That’s due to the fact that his alternative to abortion isn’t abstinence and obstruction, but rather prevention, and programs that will support new mothers during and after pregnancy. 

“She has a constitutionally protected right to have an abortion. But if she chooses not to, we gotta make sure we're there for her [...] A lot of politicians in Washington run around every day saying ‘I'm for families, I believe in life and I believe in moms and babies,’ and don't do a damn thing to help moms and babies,” said Casey.

For the senator, being pro-life is more than being opposed to abortion. It is about doing things for the  mothers and children who have already been born.  

“Democrat, Republican or Independent, if you don't support those programs, Medicaid, Supplemental Nutrition Assistance, among others, you can’t for real call yourself pro-family or whatever the label they give themselves. You've got to back it up with policy,” he added. 

That includes immigrant kids. According to the Senator, you can not call yourself a pro-life if you “endanger” a child by “supporting an immigration policy that puts kids in cages.”

Gun violence

The health of children here in Philadelphia is also a top concern for the senator, who visited AL DÍA two days after two-year-old Nikolette Rivera was shot and killed,and an 11-month-old boy was critically wounded. 

As of October 2019, more than 280 people have been murdered by gun violence in Philadelphia, in what authorities are calling an epidemic of gun violence. 

Senator Casey said that he wants to focus on passing legislation, based on policies proven to reduce gun violence. The bills, which have been introduced to the Senate, include: 

Background check bill: New background check requirements for firearm transfers between private parties, unless a licensed gun dealer, manufacturer, or importer first takes possession of the firearm to conduct a background check. However, it doesn’t apply to a “gift in good faith.” 

Extreme risk protection order: Allows a citizen who is a family member or a law enforcement official to go into court and report someone they know who owns a gun and is publishing hate speech, violent messages, or exhibiting other signs of instability. 

“I don't want to pretend that these two bills are going to directly impact what we saw this weekend, with children being killed and wounded. But these two bills would be a start,” he affirmed.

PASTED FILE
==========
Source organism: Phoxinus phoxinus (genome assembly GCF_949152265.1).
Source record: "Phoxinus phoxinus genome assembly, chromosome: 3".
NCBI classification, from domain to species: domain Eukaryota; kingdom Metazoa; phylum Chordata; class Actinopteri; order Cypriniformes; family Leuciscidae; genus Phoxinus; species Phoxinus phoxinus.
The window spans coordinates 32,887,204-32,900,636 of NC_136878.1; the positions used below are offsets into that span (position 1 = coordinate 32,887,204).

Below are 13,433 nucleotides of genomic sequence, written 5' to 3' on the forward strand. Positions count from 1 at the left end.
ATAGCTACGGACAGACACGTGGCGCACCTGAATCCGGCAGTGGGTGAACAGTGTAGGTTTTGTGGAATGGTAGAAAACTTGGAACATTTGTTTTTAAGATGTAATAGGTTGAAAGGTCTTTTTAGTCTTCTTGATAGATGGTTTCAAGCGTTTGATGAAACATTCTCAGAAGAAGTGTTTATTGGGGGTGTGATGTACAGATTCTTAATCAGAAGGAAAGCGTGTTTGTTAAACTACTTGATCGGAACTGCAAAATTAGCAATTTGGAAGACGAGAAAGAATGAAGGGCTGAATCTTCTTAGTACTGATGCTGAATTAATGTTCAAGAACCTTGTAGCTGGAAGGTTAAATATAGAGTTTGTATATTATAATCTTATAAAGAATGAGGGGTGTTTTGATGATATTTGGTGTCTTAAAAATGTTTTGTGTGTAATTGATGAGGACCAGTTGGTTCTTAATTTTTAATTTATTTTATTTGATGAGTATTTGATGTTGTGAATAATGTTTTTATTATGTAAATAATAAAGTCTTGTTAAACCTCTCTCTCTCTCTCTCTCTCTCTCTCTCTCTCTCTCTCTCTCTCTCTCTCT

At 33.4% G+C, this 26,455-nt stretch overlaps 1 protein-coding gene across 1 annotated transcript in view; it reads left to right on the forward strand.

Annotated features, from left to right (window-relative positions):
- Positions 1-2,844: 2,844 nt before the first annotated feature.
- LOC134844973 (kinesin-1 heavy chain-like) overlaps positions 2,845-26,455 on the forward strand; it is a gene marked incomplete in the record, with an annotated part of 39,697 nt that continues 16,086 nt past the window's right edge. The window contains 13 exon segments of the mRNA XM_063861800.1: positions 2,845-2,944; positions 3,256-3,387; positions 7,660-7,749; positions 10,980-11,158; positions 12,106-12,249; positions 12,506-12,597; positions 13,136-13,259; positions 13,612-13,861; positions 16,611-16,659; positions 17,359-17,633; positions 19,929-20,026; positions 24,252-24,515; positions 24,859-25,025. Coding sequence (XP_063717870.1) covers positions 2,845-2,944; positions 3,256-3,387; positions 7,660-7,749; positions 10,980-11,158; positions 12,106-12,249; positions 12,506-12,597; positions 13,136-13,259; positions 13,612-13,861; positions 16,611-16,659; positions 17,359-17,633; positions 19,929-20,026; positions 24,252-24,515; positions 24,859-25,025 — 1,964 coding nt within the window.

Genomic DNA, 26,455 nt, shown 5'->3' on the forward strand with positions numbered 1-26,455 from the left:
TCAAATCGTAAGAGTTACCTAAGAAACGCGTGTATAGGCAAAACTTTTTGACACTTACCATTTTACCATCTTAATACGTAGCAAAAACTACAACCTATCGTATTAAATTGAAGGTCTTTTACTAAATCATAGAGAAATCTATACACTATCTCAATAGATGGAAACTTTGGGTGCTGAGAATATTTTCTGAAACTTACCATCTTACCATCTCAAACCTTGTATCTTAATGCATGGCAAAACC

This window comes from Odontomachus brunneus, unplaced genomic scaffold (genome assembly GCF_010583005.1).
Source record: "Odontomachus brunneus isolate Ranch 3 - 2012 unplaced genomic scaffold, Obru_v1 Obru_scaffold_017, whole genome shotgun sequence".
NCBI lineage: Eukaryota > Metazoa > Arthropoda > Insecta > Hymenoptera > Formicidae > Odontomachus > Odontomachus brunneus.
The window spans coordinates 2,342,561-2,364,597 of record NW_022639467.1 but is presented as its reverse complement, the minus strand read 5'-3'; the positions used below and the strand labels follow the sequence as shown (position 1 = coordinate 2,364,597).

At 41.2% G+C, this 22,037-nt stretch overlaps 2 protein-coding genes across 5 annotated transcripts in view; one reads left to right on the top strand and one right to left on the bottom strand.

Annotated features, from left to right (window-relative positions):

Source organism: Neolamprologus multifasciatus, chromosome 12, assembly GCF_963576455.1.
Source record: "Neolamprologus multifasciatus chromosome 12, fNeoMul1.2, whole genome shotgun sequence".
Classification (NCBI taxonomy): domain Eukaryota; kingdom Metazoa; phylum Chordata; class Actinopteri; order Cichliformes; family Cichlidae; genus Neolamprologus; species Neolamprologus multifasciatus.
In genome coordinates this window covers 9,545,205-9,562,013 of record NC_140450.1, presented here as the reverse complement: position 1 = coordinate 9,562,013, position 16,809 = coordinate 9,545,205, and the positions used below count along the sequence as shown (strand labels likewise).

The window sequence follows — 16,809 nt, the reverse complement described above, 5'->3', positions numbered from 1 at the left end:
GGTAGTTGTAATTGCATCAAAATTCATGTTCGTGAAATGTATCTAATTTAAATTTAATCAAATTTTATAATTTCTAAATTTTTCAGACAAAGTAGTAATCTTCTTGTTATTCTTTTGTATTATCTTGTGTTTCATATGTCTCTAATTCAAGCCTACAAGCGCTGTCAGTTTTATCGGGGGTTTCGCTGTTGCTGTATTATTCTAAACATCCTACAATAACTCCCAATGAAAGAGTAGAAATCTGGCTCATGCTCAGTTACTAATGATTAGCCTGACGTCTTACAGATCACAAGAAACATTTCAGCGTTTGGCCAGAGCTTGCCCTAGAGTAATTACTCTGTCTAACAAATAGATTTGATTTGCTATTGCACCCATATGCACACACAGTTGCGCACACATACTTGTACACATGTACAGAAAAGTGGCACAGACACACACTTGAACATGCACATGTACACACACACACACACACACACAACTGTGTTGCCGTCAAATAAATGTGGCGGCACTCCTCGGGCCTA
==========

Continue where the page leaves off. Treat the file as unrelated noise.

Another way to reduce gun violence is by giving people access to opportunities, including quality education. 

“We need a strategy for children. We need something similar to what we did when we helped the people of Europe after WWII, a massive program to rescue people from poverty,” the senator explained. 

In a perfect world, for Senator Bob Casey, that would involve expanding public education to cover the first two years of college.

In that scenario, people would be able to obtain at least an associate’s degree. It would also make the burden of student loans easier for those who continue on with other advanced degree programs.

In his perspective, this could even help the shortage the country has seen in professions like public health and healthcare. 

“We got to make sure that those folks, doctors and nurses, have the training and the opportunities to deliver care to folks.


But even that wouldn’t be enough to help the healthcare system. 

As of right now, “there are about three threats to health care,” according to the senator:

The first is the Republican Lawsuit against the Affordable Care Act. If successful, it will eliminate protections for people with preexisting conditions. “It will destroy the Affordable Care Act, and I mean destroy it! It will wipe out protection for tens of millions and destroy coverage for 20 million Americans,” he added.

For Casey, the Trump administration is the second threat. The third one, he said, is the proposals to cut Medicare and Medicaid by trillions of dollars.

“I know I sound negative, but a lot of what we gotta do here [in the Senate] is fight,” he explained. 

On that note, the senator, who was once accused of having an “oatmeal personality,” finished the discussion with a passionate promise to ensure that Medicaid and Medicare remain.

“I am going to fight them [Republicans] morning, noon, and night. I'm not gonna hold their hand. I'm not going to compromise with them. I'm gonna fight them and beat them. That's what I'm going to do,” Casey said.